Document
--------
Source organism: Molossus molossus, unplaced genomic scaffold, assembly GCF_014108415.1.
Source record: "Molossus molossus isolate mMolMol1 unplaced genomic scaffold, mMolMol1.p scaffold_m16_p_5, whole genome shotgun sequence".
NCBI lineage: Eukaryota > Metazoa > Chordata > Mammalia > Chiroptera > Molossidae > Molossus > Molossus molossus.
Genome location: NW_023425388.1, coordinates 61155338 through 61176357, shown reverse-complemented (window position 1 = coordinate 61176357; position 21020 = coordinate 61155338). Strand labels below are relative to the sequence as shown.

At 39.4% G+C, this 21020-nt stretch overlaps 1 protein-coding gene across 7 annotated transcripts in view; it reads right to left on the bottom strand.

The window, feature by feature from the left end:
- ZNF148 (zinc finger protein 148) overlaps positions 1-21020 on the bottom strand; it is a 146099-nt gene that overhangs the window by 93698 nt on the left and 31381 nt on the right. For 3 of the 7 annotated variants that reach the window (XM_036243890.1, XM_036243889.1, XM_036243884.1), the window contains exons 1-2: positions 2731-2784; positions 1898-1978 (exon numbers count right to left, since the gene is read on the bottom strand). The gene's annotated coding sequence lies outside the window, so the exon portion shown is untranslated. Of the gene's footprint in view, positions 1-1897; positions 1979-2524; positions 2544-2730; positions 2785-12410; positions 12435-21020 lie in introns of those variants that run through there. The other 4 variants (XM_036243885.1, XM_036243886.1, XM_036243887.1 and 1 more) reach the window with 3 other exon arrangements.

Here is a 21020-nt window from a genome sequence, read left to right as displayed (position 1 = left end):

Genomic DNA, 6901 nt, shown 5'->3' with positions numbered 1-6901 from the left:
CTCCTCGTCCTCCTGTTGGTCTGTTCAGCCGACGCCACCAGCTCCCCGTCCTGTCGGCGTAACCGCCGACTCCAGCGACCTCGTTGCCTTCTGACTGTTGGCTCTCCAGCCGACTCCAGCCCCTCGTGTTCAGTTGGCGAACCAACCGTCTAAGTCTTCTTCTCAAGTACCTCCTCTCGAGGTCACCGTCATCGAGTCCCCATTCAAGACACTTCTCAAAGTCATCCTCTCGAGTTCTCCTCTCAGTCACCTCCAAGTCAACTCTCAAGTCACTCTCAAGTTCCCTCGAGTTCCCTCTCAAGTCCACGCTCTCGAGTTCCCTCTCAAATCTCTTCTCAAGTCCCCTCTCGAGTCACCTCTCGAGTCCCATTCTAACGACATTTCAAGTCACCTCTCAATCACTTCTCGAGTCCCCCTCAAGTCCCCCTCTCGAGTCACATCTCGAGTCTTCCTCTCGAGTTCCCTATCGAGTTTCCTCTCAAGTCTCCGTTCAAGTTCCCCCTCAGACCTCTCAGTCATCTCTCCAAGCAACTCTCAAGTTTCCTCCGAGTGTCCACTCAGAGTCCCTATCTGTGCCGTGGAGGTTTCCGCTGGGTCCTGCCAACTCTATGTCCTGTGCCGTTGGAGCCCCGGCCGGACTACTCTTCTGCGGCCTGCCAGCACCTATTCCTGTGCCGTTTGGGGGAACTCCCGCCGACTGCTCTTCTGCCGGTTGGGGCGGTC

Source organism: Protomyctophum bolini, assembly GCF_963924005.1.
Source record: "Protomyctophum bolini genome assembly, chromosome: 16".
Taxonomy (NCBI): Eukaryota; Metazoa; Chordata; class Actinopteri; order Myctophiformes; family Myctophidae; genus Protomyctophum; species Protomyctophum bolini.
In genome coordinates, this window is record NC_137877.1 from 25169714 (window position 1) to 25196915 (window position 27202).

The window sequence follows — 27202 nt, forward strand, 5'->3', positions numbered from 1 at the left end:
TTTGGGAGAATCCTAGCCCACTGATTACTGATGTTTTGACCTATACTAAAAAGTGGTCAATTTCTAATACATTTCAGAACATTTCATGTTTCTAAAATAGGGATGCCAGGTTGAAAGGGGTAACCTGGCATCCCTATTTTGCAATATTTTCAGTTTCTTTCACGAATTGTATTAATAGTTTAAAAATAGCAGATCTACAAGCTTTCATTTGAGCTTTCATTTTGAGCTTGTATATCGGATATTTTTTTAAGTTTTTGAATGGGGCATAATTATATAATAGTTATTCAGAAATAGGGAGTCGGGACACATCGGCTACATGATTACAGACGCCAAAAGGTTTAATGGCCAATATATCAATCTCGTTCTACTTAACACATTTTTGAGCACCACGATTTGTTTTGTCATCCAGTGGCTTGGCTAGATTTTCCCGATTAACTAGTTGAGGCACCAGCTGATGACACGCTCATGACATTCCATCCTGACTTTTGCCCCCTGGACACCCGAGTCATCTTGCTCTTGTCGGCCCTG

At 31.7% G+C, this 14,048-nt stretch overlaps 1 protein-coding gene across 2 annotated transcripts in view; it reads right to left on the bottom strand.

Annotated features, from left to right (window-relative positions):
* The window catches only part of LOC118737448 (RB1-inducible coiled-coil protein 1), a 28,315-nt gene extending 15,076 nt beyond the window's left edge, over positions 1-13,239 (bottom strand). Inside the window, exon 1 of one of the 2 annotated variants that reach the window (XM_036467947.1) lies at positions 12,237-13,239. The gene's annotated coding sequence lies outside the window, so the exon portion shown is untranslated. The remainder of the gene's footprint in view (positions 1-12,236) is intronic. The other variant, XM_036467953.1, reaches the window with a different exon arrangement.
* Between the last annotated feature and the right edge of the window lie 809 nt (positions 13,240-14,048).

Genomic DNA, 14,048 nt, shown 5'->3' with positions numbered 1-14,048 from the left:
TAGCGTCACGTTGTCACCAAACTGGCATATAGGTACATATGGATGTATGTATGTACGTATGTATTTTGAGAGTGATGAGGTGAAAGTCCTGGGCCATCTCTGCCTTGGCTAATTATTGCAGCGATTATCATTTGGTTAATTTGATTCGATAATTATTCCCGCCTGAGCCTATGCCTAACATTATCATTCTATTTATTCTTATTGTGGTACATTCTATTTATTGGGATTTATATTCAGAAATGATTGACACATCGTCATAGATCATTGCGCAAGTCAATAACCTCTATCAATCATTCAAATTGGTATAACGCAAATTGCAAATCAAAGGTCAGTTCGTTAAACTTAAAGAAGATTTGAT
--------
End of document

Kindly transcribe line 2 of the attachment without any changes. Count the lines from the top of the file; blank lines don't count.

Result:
Source record: "Molossus molossus isolate mMolMol1 unplaced genomic scaffold, mMolMol1.p scaffold_m16_p_5, whole genome shotgun sequence".